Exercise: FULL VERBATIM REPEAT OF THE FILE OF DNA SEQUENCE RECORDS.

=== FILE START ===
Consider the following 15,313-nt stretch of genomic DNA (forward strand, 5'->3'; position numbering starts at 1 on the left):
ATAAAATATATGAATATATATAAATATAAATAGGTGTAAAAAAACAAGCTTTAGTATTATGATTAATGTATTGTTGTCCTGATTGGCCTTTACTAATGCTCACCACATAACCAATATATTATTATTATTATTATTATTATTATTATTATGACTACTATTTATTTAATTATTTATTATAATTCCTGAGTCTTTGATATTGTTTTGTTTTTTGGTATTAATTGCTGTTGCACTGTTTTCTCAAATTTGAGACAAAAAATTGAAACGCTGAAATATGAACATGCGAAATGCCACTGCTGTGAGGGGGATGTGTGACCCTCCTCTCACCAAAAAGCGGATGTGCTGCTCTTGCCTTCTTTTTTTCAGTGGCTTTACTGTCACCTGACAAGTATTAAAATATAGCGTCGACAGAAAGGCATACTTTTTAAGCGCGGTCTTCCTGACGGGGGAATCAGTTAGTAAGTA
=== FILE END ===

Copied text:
Consider the following 15,313-nt stretch of genomic DNA (forward strand, 5'->3'; position numbering starts at 1 on the left):
ATAAAATATATGAATATATATAAATATAAATAGGTGTAAAAAAACAAGCTTTAGTATTATGATTAATGTATTGTTGTCCTGATTGGCCTTTACTAATGCTCACCACATAACCAATATATTATTATTATTATTATTATTATTATTATTATGACTACTATTTATTTAATTATTTATTATAATTCCTGAGTCTTTGATATTGTTTTGTTTTTTGGTATTAATTGCTGTTGCACTGTTTTCTCAAATTTGAGACAAAAAATTGAAACGCTGAAATATGAACATGCGAAATGCCACTGCTGTGAGGGGGATGTGTGACCCTCCTCTCACCAAAAAGCGGATGTGCTGCTCTTGCCTTCTTTTTTTCAGTGGCTTTACTGTCACCTGACAAGTATTAAAATATAGCGTCGACAGAAAGGCATACTTTTTAAGCGCGGTCTTCCTGACGGGGGAATCAGTTAGTAAGTA